UC Davis researchers are adapting technology to make self-assembling protein scaffolds to combat coronavirus. The self-assembling proteins are based on a natural antifreeze amyloid protein related to the proteins found as plaques and tangles in the brains of people with Alzheimer’s disease. At left, electron microscope image of the proteins. On right, a representation of how these proteins could be used to carry other proteins, such as the ACE2 protein that is the target for the COVID-19 virus. Credit: Michael Toney and Dan Cox/UC Davis

Two researchers at the University of California, Davis, are adapting their technology for amyloid-based, self-organizing protein scaffolds to combat coronavirus. They hope the technique could be used in diagnostic tests or for virus-neutralizing masks and other protective equipment.

Daniel Cox, professor of physics, and Michael Toney, professor of chemistry, are inventors of a patented technique for using beta amyloid proteins to grow tiny fibrils. The plaques and tangles in the brains of people with Alzheimer's disease and related conditions are described as beta amyloid proteins. The researchers used with a similar structure to make their fibrils.

The artificial fibrils act like scaffolds and can be engineered to create new materials with specific functions. Cox and Toney developed the technology for applications such as nanowires and biomaterials. Now their goal is to capture the SARS-CoV-2 that causes COVID-19.

"The amyloid polymerization process is responsible for diseases like Alzheimer's, Parkinson's, and mad cow, but can be harnessed in this fashion to make proteins act as controllable molecular building blocks," Cox said.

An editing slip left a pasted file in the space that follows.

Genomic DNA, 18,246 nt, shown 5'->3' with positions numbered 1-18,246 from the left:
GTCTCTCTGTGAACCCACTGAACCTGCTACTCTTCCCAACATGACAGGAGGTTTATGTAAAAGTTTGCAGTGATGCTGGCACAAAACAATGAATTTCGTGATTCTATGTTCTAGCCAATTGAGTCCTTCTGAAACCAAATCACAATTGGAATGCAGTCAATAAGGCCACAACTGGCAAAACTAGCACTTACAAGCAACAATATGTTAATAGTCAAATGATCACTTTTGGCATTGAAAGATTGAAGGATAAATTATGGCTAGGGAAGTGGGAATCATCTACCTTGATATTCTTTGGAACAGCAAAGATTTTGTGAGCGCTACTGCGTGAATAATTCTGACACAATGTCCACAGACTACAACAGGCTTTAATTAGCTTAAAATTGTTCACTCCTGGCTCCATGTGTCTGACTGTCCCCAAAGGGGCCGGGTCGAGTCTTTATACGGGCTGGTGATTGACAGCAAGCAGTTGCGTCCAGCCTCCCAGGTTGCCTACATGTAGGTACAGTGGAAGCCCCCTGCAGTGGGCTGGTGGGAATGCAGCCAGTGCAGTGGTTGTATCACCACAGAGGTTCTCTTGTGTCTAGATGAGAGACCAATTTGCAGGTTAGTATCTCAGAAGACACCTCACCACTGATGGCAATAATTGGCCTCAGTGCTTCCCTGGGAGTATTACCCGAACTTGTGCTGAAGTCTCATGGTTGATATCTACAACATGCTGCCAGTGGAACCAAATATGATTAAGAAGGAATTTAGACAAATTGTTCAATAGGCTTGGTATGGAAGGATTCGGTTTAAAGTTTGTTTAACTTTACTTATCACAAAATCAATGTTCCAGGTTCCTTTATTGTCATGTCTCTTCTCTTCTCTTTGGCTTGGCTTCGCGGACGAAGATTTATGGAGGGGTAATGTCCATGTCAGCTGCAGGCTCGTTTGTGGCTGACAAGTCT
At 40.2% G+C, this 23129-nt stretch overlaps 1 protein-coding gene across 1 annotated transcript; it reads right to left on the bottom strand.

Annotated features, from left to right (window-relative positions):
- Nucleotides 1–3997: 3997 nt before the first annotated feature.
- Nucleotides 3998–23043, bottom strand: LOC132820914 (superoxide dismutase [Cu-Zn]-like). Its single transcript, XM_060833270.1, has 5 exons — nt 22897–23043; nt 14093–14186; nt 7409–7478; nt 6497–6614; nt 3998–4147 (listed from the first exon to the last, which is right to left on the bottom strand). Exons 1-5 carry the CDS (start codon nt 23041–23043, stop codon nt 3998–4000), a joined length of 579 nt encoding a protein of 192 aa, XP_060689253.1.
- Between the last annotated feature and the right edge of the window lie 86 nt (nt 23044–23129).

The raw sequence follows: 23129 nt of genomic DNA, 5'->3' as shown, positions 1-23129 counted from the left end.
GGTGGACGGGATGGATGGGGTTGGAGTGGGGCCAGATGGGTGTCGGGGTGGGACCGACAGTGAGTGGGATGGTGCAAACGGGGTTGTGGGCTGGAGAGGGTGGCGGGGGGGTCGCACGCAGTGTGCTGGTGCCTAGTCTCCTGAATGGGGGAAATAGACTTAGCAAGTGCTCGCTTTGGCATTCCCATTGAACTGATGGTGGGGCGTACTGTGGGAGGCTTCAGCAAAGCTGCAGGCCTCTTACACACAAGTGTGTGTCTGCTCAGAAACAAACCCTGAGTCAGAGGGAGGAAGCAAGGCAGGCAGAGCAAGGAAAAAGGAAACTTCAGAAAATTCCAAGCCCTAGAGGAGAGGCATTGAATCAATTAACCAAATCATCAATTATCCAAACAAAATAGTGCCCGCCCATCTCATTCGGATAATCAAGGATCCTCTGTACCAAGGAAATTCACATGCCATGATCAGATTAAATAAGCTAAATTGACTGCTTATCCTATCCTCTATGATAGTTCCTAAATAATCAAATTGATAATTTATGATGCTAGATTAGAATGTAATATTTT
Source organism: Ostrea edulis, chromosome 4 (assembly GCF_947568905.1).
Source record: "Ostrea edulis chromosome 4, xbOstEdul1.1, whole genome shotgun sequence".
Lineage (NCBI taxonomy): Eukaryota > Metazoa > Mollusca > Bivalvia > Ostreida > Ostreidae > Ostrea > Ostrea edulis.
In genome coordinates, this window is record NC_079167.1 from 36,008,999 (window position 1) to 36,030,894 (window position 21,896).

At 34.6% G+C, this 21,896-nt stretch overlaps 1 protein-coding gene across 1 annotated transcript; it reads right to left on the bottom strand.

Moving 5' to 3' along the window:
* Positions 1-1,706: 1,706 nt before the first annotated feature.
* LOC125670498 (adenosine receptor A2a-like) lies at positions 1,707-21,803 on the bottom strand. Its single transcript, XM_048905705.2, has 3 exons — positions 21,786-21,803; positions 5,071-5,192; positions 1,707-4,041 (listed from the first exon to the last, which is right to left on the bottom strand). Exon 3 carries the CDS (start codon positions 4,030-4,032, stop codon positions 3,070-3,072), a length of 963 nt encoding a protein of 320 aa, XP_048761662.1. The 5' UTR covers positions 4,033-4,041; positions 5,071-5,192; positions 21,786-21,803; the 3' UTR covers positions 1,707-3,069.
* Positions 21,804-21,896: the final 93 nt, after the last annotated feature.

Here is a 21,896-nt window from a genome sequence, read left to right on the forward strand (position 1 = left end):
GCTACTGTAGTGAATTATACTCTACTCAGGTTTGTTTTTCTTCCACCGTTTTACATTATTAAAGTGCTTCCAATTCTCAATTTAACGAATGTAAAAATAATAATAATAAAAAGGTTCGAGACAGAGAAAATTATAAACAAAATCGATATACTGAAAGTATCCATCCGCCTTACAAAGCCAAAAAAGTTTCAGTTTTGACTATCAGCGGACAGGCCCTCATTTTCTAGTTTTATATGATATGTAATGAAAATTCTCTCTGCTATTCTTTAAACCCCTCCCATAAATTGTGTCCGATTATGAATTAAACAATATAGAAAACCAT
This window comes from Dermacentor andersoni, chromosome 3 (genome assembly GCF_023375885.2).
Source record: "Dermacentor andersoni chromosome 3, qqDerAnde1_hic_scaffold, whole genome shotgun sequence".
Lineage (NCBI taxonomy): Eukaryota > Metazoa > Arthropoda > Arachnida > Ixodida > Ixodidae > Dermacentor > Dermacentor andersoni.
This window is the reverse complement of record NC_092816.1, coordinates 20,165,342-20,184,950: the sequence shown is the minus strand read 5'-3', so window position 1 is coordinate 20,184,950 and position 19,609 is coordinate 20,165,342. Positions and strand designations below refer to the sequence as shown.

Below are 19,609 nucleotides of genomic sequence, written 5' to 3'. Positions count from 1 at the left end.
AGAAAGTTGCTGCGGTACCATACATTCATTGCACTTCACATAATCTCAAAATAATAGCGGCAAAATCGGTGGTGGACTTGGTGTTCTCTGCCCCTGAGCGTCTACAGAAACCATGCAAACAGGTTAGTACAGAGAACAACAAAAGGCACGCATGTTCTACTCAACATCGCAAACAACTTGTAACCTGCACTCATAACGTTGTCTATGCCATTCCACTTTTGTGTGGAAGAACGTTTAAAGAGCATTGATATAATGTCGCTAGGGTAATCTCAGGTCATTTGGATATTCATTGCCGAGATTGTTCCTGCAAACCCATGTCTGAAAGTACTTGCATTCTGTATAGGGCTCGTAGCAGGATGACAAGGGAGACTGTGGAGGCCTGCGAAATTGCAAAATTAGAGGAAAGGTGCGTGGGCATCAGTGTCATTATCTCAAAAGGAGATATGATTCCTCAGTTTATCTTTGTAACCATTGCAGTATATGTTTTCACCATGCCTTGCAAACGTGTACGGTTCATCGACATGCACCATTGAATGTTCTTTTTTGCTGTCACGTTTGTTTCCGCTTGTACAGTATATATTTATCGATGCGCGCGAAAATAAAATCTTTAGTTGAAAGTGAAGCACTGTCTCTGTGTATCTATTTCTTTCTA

Platform to help diagnose the new coronavirus

Cox and Toney's prototype centers on protein polymer fibrils engineered to carry a piece of the ACE2 protein. Found on the surface of human cells, ACE2 is the gateway for the SARS-CoV-2 virus to enter cells. They are testing whether the ACE2 fibrils will lock onto the SARS-CoV-2 "spike" protein, which coats the outside of the virus.

Amyloid proteins naturally self-assemble (or polymerize) into fibrils. To manufacture the ACE2-amyloid proteins, Toney inserted synthetic genes into bacteria. After growing and harvesting the bacteria and isolating the proteins, the purified protein molecules, called monomers, were incubated for several days to encourage fibrils to form. The monomers knit together like Velcro, forming fibrils about 10 micrometers long with the spike-binding piece of ACE2 attached along their length.

"Because each monomer has the spike-binding segment of ACE2, these long polymers should serve as really efficient grabbers of the virus," Toney said.

Rapid and sensitive COVID-19 detection

The team hopes their work will contribute to the development of simple, rapid tests to detect the SARS-CoV-2 virus. For example, the polymer fibrils could replace antibodies in existing tests, and boost sensitivity and specificity by capturing more and concentrating those proteins for testing, Cox said. The technology could also be used to coat personal , such as fabric masks, and boost their effectiveness against the virus, he said.

"We're motivated by the chance to make a difference in protecting people until an effective vaccine is developed," Cox said.

If the prototype polymers succeed, Cox and Toney will need a pharmaceutical partner to manufacture the fibrils and test them in clinical trials. And before any test is deployed, it must be approved by the Food and Drug Administration.

Provided by UC Davis